July 18, 2015

Jules Bianchi 1989 - 2015

Somewhat inevitable news from the Formula 1 community as Jules Bianchi, driver for Marussia last year, passed away at Centre Hospitalier Universitaire in Nice, France, today.  He was 25. 

As we all remember, he suffered massive head trauma in his terrible accident at Suzuka this past October.  He never regained consciousness after the crash.  In the months that followed, there had been some positive signs: taken off the respirator, breathing on his own, squeezing of hands, that sort of thing, but even the most optimistic thoughts on his recovery made for grim reading.

He was a better driver than the car he was given.  After being a karting champion, he won the French Formula Renault series in 2007, finished third in Formula 3 Euroseries in 2008, and in 2009 won nine out of 20 races to take the F3 championship.  When Felipe Massa had his accident, Ferrari considered having him fill the seat; instead, he wound up signing with their Young Drivers program and became a test driver.  In 2010 and 2011, Bianchi would finish third in GP2, while in 2012 he got his break in F1 as a Friday driver for Force India.  In 2013, Marussia picked him up and gave him a drive, for which act he repaid them with a 13th place finish that secured the team a 10th place finish in the Constructor's Championship and the prize money that came with it.
It was in 2014, however, that Bianchi showed his talent level.  Taking a lackluster car from 19th on the grid at Monaco, he wound up surviving the twisty, narrow streets and despite a penalty, finshed eighth.  Alas, another penalty wound up dropping him to ninth.  Either way, he still managed to do something nobody else had managed or has yet to duplicate: score points for Marussia.  These points would ultimately provide the team with enough prize money to continue into 2015.  Drivers that score points for backmarkers usually turn out to be something special, and there's no question that Jules Bianchi was destined to drive for Ferrari, possibly as soon as 2016.  Instead, he becomes the first Formula 1 driver to die from race-related injuries since Ayrton Senna in 1994.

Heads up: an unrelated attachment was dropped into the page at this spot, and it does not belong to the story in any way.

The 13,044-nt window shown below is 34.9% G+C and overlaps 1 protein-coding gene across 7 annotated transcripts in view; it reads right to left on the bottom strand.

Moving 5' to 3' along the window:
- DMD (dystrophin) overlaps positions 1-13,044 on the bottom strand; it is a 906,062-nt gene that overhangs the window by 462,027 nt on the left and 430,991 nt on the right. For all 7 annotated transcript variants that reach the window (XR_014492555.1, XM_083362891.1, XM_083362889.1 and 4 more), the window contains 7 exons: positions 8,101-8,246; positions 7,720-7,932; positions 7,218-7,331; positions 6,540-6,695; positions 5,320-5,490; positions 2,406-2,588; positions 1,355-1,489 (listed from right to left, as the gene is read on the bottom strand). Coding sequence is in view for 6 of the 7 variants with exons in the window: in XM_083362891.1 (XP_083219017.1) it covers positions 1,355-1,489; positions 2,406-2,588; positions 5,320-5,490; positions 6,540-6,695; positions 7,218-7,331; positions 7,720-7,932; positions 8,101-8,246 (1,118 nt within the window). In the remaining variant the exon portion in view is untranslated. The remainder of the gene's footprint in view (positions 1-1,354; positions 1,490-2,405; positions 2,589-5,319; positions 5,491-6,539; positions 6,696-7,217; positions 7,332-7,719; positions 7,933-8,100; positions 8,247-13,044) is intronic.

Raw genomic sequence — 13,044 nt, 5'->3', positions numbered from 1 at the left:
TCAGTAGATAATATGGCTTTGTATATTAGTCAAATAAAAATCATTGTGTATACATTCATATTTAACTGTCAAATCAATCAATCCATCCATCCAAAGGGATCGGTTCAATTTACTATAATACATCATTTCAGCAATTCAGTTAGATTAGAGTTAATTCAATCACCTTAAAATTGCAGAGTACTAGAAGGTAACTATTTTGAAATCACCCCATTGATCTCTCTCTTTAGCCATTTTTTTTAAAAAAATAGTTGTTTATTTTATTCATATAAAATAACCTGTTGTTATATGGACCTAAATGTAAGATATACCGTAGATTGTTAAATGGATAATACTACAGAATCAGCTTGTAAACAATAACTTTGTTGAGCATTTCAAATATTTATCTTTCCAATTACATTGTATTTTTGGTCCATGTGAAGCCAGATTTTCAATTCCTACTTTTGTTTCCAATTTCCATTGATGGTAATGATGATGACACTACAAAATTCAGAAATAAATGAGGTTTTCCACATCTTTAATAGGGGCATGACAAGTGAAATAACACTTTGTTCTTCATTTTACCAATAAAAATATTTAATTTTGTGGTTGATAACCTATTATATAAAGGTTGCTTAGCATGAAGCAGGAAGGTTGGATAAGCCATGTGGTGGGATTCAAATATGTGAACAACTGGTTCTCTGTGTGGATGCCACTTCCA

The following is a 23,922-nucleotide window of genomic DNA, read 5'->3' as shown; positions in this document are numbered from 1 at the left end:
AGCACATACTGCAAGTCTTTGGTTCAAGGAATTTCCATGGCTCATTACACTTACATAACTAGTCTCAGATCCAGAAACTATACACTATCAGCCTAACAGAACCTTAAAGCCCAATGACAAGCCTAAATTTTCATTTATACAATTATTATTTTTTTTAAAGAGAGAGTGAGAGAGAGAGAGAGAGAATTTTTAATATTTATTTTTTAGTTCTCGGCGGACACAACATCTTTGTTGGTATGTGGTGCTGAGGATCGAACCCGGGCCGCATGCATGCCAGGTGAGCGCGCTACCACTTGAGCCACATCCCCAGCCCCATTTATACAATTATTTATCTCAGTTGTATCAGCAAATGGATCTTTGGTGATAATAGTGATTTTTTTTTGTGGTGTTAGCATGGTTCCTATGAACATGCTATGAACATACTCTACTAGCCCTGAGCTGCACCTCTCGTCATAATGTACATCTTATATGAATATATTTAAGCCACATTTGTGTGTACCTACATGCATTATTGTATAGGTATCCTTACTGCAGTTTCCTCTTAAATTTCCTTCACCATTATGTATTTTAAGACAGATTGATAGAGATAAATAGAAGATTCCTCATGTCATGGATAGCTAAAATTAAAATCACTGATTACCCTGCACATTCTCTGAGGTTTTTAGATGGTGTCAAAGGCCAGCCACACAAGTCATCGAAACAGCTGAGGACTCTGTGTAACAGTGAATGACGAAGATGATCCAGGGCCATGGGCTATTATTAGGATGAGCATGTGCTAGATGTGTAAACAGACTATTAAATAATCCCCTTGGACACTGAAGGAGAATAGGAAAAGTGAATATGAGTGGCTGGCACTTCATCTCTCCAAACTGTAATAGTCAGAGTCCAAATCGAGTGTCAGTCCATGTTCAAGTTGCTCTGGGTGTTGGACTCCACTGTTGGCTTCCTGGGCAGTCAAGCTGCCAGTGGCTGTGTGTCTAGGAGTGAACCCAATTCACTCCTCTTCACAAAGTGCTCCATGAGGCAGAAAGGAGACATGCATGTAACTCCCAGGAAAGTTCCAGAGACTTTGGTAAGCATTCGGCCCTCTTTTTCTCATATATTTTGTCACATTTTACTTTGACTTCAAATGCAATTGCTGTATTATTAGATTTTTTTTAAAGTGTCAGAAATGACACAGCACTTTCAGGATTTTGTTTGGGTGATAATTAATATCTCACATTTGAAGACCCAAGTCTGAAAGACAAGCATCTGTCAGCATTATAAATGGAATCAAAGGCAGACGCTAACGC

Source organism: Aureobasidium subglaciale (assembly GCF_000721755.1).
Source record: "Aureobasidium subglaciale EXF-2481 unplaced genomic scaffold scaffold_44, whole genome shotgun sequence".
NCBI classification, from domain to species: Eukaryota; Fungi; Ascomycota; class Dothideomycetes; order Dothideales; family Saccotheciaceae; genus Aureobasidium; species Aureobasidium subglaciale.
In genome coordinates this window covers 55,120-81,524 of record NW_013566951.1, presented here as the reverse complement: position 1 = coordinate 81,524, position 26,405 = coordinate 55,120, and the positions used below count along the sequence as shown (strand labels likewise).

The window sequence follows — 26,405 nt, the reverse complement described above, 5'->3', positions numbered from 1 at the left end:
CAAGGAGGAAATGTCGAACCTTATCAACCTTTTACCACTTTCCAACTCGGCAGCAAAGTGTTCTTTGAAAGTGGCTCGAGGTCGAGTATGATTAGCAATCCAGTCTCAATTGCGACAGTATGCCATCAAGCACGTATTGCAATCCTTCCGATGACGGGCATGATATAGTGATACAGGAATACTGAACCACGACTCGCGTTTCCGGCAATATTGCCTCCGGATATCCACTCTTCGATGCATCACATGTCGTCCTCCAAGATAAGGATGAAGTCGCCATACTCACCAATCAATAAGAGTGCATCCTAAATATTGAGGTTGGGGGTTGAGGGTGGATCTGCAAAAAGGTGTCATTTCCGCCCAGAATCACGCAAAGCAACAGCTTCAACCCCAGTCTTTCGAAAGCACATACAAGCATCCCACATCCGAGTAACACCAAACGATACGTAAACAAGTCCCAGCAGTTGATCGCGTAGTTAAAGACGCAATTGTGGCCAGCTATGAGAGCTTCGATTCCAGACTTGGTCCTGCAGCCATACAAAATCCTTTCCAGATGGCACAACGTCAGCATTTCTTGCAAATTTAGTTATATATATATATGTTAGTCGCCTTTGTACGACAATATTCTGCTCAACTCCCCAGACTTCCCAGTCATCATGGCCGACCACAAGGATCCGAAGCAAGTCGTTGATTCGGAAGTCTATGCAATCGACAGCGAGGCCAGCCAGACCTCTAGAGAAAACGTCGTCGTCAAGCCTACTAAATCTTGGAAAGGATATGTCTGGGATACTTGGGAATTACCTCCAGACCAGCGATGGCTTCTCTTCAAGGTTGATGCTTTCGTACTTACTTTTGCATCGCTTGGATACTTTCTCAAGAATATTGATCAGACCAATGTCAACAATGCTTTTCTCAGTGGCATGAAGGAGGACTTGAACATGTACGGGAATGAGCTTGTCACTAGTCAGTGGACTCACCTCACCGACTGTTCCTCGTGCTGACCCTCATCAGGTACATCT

We here at Wonderduck's Pond send our condolences to the Bianchi family, his friends, and the F1 paddock as a whole.  Next week's race in Hungary should be a somber one, to say the least.

Posted by: Wonderduck at 06:09 PM | Comments (2) | Add Comment
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1 Looking back on it, I find myself wondering why there wasn't a yellow flag while that tractor was picking up the other car.

Posted by: Steven Den Beste at July 18, 2015 06:34 PM (+rSRq)

2 There were. 

In fact, that sector of the track was under waved double-yellow flags, which means that the track may be blocked, marshals may be on track, and the racers must be prepared to stop.

The next step from double-yellow in 2014 was a safety car.  Because of this incident, F1 has implemented the Virtual Safety Car, which comes out when there are recovery vehicles or track workers anywhere out from behind the walls.

Posted by: Wonderduck at July 18, 2015 06:52 PM (jGQR+)

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